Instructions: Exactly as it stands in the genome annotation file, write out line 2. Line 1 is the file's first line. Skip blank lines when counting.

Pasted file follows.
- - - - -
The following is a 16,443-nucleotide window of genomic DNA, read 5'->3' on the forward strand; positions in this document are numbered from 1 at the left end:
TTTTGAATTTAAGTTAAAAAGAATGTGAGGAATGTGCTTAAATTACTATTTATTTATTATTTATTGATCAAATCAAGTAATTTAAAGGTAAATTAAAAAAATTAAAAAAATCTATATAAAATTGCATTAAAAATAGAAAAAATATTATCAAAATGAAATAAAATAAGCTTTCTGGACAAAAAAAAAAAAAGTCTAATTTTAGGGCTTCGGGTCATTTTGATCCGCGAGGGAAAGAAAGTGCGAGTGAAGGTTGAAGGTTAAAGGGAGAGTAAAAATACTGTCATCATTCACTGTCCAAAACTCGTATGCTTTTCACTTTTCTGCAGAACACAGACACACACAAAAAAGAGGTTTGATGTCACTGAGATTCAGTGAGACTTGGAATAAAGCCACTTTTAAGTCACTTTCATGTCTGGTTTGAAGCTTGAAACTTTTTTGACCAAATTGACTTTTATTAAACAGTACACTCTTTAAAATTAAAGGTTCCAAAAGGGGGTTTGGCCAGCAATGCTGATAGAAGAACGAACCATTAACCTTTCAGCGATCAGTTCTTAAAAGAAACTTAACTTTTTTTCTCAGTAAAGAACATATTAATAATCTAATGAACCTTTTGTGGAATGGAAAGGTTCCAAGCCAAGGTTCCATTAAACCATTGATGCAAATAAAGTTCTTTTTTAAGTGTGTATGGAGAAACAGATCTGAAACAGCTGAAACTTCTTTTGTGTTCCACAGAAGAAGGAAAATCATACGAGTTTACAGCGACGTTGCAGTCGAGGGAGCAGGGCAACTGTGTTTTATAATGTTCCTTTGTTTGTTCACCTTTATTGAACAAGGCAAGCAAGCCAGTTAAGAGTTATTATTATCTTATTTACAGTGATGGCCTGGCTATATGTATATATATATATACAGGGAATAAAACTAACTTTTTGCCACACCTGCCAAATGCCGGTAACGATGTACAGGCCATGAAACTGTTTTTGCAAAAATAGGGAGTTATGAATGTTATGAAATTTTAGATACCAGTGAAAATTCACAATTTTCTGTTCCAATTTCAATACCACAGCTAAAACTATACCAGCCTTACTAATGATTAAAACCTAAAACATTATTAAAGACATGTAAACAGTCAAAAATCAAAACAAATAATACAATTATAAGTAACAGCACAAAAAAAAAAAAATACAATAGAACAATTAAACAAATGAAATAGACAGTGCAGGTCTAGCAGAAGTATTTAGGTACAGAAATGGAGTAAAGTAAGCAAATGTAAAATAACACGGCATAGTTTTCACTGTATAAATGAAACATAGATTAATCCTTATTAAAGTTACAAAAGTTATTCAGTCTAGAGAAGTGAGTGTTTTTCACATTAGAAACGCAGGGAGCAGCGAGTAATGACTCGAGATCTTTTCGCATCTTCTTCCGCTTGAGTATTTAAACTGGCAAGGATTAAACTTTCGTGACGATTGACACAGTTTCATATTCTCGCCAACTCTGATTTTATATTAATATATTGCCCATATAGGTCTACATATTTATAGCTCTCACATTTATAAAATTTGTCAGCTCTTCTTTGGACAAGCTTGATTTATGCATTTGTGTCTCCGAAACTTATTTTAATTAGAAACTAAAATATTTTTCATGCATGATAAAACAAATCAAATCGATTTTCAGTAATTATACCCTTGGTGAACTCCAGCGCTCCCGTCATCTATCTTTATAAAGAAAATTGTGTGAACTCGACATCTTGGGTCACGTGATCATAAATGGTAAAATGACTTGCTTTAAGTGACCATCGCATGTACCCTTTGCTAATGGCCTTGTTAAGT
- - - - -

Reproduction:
TTTTGAATTTAAGTTAAAAAGAATGTGAGGAATGTGCTTAAATTACTATTTATTTATTATTTATTGATCAAATCAAGTAATTTAAAGGTAAATTAAAAAAATTAAAAAAATCTATATAAAATTGCATTAAAAATAGAAAAAATATTATCAAAATGAAATAAAATAAGCTTTCTGGACAAAAAAAAAAAAAGTCTAATTTTAGGGCTTCGGGTCATTTTGATCCGCGAGGGAAAGAAAGTGCGAGTGAAGGTTGAAGGTTAAAGGGAGAGTAAAAATACTGTCATCATTCACTGTCCAAAACTCGTATGCTTTTCACTTTTCTGCAGAACACAGACACACACAAAAAAGAGGTTTGATGTCACTGAGATTCAGTGAGACTTGGAATAAAGCCACTTTTAAGTCACTTTCATGTCTGGTTTGAAGCTTGAAACTTTTTTGACCAAATTGACTTTTATTAAACAGTACACTCTTTAAAATTAAAGGTTCCAAAAGGGGGTTTGGCCAGCAATGCTGATAGAAGAACGAACCATTAACCTTTCAGCGATCAGTTCTTAAAAGAAACTTAACTTTTTTTCTCAGTAAAGAACATATTAATAATCTAATGAACCTTTTGTGGAATGGAAAGGTTCCAAGCCAAGGTTCCATTAAACCATTGATGCAAATAAAGTTCTTTTTTAAGTGTGTATGGAGAAACAGATCTGAAACAGCTGAAACTTCTTTTGTGTTCCACAGAAGAAGGAAAATCATACGAGTTTACAGCGACGTTGCAGTCGAGGGAGCAGGGCAACTGTGTTTTATAATGTTCCTTTGTTTGTTCACCTTTATTGAACAAGGCAAGCAAGCCAGTTAAGAGTTATTATTATCTTATTTACAGTGATGGCCTGGCTATATGTATATATATATATACAGGGAATAAAACTAACTTTTTGCCACACCTGCCAAATGCCGGTAACGATGTACAGGCCATGAAACTGTTTTTGCAAAAATAGGGAGTTATGAATGTTATGAAATTTTAGATACCAGTGAAAATTCACAATTTTCTGTTCCAATTTCAATACCACAGCTAAAACTATACCAGCCTTACTAATGATTAAAACCTAAAACATTATTAAAGACATGTAAACAGTCAAAAATCAAAACAAATAATACAATTATAAGTAACAGCACAAAAAAAAAAAAATACAATAGAACAATTAAACAAATGAAATAGACAGTGCAGGTCTAGCAGAAGTATTTAGGTACAGAAATGGAGTAAAGTAAGCAAATGTAAAATAACACGGCATAGTTTTCACTGTATAAATGAAACATAGATTAATCCTTATTAAAGTTACAAAAGTTATTCAGTCTAGAGAAGTGAGTGTTTTTCACATTAGAAACGCAGGGAGCAGCGAGTAATGACTCGAGATCTTTTCGCATCTTCTTCCGCTTGAGTATTTAAACTGGCAAGGATTAAACTTTCGTGACGATTGACACAGTTTCATATTCTCGCCAACTCTGATTTTATATTAATATATTGCCCATATAGGTCTACATATTTATAGCTCTCACATTTATAAAATTTGTCAGCTCTTCTTTGGACAAGCTTGATTTATGCATTTGTGTCTCCGAAACTTATTTTAATTAGAAACTAAAATATTTTTCATGCATGATAAAACAAATCAAATCGATTTTCAGTAATTATACCCTTGGTGAACTCCAGCGCTCCCGTCATCTATCTTTATAAAGAAAATTGTGTGAACTCGACATCTTGGGTCACGTGATCATAAATGGTAAAATGACTTGCTTTAAGTGACCATCGCATGTACCCTTTGCTAATGGCCTTGTTAAGT